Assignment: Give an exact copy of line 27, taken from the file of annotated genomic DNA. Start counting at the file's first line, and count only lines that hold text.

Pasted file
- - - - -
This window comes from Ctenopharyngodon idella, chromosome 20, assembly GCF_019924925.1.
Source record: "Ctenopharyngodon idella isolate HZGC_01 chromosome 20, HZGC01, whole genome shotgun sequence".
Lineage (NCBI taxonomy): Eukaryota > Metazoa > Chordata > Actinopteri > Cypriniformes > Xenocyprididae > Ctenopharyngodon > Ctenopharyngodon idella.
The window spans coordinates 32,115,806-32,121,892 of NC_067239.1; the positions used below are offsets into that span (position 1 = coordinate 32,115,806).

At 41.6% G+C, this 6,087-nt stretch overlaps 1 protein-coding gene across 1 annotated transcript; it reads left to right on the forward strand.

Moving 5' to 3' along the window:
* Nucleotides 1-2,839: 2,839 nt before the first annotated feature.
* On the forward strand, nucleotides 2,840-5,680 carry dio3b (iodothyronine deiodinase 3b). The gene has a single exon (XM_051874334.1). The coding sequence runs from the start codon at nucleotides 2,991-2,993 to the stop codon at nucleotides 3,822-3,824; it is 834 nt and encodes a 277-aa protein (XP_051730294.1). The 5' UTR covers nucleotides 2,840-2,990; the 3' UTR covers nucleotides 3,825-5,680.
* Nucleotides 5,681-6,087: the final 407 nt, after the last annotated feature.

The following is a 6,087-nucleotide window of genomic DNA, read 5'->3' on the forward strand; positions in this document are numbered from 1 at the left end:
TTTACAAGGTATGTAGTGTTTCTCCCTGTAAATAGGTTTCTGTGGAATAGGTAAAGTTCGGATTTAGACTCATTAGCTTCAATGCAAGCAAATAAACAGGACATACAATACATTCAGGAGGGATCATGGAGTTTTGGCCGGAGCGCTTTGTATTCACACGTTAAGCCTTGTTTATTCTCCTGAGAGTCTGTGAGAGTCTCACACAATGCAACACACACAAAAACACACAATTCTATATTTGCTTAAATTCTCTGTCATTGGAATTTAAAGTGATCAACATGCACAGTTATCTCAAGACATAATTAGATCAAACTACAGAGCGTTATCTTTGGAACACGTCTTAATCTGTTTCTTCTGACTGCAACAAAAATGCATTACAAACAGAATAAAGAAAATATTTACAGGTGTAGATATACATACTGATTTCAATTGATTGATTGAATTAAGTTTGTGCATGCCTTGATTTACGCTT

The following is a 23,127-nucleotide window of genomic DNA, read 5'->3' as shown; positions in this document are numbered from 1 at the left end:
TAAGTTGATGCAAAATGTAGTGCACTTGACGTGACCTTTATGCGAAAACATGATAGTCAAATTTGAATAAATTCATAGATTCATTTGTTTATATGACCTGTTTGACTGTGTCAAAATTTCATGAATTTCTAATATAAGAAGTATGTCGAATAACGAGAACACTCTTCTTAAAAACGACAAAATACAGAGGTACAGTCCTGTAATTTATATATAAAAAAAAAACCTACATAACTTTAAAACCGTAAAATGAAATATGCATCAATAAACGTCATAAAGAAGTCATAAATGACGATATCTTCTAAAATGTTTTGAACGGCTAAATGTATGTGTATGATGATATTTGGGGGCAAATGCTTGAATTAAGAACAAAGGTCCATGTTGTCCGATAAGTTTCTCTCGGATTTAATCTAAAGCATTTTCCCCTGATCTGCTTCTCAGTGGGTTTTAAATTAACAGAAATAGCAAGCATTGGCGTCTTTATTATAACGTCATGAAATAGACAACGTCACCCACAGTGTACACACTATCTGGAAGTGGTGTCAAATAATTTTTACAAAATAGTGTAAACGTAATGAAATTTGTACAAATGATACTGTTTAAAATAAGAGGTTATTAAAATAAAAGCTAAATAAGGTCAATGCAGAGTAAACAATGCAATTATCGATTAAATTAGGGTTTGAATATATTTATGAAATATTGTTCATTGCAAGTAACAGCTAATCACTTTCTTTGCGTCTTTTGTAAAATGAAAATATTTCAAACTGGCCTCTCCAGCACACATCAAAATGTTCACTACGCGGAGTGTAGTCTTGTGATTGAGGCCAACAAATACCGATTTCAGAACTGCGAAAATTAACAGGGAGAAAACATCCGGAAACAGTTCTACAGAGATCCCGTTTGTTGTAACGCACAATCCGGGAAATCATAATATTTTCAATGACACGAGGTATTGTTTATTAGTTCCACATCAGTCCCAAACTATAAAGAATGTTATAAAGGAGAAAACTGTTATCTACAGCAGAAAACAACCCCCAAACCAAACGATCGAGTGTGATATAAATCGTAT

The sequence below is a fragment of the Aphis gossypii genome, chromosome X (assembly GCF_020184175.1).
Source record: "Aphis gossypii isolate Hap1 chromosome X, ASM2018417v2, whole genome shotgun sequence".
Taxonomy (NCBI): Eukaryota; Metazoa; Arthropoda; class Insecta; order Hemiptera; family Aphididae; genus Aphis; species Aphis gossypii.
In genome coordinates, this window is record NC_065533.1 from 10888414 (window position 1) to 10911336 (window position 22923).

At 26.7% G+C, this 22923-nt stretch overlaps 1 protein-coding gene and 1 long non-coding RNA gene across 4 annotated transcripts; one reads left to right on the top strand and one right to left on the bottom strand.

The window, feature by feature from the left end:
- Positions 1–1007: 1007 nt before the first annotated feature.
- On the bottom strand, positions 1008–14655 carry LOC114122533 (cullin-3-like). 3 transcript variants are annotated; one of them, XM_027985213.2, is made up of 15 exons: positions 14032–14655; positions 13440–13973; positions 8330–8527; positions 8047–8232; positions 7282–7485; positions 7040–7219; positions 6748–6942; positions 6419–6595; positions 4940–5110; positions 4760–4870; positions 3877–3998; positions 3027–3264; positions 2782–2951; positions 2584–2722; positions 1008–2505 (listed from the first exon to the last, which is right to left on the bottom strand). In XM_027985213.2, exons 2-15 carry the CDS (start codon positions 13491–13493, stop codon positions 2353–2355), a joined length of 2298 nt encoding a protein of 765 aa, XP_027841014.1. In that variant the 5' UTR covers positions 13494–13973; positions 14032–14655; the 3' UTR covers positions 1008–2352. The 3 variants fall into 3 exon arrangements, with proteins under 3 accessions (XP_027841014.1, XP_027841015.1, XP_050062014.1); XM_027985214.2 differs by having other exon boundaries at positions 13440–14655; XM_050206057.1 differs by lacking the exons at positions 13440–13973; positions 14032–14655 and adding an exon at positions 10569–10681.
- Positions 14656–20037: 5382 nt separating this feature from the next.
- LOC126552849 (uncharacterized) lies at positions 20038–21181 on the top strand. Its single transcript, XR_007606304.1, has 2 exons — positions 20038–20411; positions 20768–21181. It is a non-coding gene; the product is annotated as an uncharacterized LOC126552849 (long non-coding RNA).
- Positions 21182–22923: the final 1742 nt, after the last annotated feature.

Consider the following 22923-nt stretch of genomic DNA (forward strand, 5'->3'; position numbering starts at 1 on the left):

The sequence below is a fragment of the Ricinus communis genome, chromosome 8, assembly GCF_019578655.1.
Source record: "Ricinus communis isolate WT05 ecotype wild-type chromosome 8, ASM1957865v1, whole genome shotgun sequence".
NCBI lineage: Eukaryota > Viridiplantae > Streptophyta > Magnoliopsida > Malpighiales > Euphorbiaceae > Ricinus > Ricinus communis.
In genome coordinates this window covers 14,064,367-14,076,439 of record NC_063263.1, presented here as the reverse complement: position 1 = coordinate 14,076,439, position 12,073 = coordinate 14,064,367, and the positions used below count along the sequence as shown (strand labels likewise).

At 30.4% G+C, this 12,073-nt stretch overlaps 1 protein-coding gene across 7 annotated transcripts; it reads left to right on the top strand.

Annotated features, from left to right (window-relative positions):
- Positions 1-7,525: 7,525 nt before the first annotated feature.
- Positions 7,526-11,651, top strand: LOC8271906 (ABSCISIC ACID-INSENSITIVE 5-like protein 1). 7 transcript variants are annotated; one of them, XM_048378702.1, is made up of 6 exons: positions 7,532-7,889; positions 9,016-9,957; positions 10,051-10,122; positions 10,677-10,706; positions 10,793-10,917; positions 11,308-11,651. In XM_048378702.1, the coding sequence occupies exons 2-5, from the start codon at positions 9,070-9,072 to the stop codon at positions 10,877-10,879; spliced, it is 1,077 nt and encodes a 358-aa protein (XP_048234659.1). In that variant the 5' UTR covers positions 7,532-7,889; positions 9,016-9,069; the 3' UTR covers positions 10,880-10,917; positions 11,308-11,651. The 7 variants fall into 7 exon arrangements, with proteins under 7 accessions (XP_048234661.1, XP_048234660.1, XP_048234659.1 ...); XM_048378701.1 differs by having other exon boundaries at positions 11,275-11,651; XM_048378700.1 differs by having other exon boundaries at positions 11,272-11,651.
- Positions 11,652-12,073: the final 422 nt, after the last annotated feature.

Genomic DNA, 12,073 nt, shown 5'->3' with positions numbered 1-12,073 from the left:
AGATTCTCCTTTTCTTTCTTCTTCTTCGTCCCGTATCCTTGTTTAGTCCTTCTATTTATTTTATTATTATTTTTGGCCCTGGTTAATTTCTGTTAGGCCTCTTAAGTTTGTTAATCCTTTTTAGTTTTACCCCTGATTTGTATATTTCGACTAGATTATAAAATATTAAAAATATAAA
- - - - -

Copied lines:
Source record: "Ricinus communis isolate WT05 ecotype wild-type chromosome 8, ASM1957865v1, whole genome shotgun sequence".